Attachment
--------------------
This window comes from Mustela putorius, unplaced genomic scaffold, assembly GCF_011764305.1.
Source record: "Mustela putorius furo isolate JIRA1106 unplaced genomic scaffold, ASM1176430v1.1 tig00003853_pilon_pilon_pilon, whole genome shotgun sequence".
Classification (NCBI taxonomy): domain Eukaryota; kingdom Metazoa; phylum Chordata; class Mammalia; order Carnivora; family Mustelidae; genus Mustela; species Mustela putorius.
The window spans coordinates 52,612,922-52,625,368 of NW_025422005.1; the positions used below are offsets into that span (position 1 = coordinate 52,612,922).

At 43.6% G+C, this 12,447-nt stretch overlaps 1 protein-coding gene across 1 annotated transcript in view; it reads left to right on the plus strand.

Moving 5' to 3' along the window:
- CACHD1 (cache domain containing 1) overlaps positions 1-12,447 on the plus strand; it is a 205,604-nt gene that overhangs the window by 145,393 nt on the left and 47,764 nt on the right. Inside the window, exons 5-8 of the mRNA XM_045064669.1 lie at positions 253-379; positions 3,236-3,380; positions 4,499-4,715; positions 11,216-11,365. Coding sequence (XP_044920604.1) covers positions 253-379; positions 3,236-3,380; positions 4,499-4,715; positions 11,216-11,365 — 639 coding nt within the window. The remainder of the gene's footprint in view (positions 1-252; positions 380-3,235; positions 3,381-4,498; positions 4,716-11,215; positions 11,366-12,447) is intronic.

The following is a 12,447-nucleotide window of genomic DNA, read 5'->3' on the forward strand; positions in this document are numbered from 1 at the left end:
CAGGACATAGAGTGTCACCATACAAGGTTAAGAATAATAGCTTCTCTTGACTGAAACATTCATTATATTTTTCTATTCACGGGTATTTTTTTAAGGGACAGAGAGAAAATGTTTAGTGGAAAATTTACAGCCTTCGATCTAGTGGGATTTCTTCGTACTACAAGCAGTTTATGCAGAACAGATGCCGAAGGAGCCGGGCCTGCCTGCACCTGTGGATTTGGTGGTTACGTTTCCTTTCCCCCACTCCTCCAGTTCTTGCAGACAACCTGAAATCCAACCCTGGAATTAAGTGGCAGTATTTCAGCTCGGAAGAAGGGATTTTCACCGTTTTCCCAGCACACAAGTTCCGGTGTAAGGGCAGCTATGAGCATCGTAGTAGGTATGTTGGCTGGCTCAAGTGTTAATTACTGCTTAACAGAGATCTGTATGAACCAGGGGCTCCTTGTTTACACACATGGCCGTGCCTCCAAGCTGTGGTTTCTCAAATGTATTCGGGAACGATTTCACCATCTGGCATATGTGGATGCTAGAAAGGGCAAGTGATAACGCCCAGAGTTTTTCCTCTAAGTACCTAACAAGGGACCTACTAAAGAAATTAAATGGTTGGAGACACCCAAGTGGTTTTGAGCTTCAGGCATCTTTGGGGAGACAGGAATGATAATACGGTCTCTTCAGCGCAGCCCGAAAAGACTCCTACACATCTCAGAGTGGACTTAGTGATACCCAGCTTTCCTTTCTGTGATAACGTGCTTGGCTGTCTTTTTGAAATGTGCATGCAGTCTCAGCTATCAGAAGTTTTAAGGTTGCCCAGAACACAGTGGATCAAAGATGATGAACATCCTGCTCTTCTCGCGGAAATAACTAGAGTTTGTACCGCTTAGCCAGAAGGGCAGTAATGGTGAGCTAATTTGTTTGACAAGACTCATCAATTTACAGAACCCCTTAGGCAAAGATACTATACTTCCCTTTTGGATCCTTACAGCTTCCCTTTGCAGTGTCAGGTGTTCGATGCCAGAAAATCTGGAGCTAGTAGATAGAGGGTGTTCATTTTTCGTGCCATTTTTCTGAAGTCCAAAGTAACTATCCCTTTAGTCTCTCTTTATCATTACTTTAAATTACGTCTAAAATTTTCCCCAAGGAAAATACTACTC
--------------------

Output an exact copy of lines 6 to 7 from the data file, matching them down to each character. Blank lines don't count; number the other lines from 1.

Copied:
Moving 5' to 3' along the window:
- CACHD1 (cache domain containing 1) overlaps positions 1-12,447 on the plus strand; it is a 205,604-nt gene that overhangs the window by 145,393 nt on the left and 47,764 nt on the right. Inside the window, exons 5-8 of the mRNA XM_045064669.1 lie at positions 253-379; positions 3,236-3,380; positions 4,499-4,715; positions 11,216-11,365. Coding sequence (XP_044920604.1) covers positions 253-379; positions 3,236-3,380; positions 4,499-4,715; positions 11,216-11,365 — 639 coding nt within the window. The remainder of the gene's footprint in view (positions 1-252; positions 380-3,235; positions 3,381-4,498; positions 4,716-11,215; positions 11,366-12,447) is intronic.